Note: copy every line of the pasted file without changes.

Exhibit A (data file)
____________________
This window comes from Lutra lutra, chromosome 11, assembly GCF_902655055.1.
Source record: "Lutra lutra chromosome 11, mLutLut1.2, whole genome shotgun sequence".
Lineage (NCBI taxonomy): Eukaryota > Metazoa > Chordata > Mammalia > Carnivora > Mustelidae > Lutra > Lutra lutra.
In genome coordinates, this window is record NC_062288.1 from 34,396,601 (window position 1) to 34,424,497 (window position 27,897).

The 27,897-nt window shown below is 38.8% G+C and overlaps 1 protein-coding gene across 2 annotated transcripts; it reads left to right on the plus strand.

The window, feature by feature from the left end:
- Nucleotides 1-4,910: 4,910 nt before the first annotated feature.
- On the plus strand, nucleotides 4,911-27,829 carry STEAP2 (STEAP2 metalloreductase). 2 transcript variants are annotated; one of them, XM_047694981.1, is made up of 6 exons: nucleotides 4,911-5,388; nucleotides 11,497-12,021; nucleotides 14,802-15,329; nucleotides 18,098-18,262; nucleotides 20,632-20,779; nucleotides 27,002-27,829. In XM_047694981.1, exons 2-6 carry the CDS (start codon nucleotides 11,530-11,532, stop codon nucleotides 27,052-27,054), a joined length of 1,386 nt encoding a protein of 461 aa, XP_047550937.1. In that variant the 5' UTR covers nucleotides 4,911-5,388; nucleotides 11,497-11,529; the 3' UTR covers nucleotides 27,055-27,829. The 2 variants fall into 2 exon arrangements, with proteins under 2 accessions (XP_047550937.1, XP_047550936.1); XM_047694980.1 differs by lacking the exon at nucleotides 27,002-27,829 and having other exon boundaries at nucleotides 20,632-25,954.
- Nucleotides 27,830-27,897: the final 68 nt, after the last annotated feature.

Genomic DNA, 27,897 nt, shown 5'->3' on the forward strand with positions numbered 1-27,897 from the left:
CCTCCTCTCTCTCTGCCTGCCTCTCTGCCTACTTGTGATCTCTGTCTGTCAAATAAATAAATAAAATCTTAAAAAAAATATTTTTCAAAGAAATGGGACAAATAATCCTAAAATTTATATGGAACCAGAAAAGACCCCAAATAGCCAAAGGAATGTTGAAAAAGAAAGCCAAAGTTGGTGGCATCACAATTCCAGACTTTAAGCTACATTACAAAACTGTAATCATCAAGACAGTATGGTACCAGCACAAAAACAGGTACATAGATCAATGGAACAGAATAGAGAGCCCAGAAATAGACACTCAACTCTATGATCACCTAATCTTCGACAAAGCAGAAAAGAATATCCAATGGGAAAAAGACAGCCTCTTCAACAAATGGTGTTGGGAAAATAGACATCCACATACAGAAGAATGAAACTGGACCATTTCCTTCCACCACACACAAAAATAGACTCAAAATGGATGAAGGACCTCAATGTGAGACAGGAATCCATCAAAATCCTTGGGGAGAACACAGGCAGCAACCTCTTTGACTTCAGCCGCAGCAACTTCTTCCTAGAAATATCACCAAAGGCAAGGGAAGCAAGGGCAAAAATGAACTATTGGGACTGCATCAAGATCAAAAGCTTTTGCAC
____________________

This window comes from Lutra lutra, chromosome 11, assembly GCF_902655055.1.
Source record: "Lutra lutra chromosome 11, mLutLut1.2, whole genome shotgun sequence".
Lineage (NCBI taxonomy): Eukaryota > Metazoa > Chordata > Mammalia > Carnivora > Mustelidae > Lutra > Lutra lutra.
In genome coordinates, this window is record NC_062288.1 from 34,396,601 (window position 1) to 34,424,497 (window position 27,897).

The 27,897-nt window shown below is 38.8% G+C and overlaps 1 protein-coding gene across 2 annotated transcripts; it reads left to right on the plus strand.

The window, feature by feature from the left end:
- Nucleotides 1-4,910: 4,910 nt before the first annotated feature.
- On the plus strand, nucleotides 4,911-27,829 carry STEAP2 (STEAP2 metalloreductase). 2 transcript variants are annotated; one of them, XM_047694981.1, is made up of 6 exons: nucleotides 4,911-5,388; nucleotides 11,497-12,021; nucleotides 14,802-15,329; nucleotides 18,098-18,262; nucleotides 20,632-20,779; nucleotides 27,002-27,829. In XM_047694981.1, exons 2-6 carry the CDS (start codon nucleotides 11,530-11,532, stop codon nucleotides 27,052-27,054), a joined length of 1,386 nt encoding a protein of 461 aa, XP_047550937.1. In that variant the 5' UTR covers nucleotides 4,911-5,388; nucleotides 11,497-11,529; the 3' UTR covers nucleotides 27,055-27,829. The 2 variants fall into 2 exon arrangements, with proteins under 2 accessions (XP_047550937.1, XP_047550936.1); XM_047694980.1 differs by lacking the exon at nucleotides 27,002-27,829 and having other exon boundaries at nucleotides 20,632-25,954.
- Nucleotides 27,830-27,897: the final 68 nt, after the last annotated feature.

Genomic DNA, 27,897 nt, shown 5'->3' on the forward strand with positions numbered 1-27,897 from the left:
CCTCCTCTCTCTCTGCCTGCCTCTCTGCCTACTTGTGATCTCTGTCTGTCAAATAAATAAATAAAATCTTAAAAAAAATATTTTTCAAAGAAATGGGACAAATAATCCTAAAATTTATATGGAACCAGAAAAGACCCCAAATAGCCAAAGGAATGTTGAAAAAGAAAGCCAAAGTTGGTGGCATCACAATTCCAGACTTTAAGCTACATTACAAAACTGTAATCATCAAGACAGTATGGTACCAGCACAAAAACAGGTACATAGATCAATGGAACAGAATAGAGAGCCCAGAAATAGACACTCAACTCTATGATCACCTAATCTTCGACAAAGCAGAAAAGAATATCCAATGGGAAAAAGACAGCCTCTTCAACAAATGGTGTTGGGAAAATAGACATCCACATACAGAAGAATGAAACTGGACCATTTCCTTCCACCACACACAAAAATAGACTCAAAATGGATGAAGGACCTCAATGTGAGACAGGAATCCATCAAAATCCTTGGGGAGAACACAGGCAGCAACCTCTTTGACTTCAGCCGCAGCAACTTCTTCCTAGAAATATCACCAAAGGCAAGGGAAGCAAGGGCAAAAATGAACTATTGGGACTGCATCAAGATCAAAAGCTTTTGCAC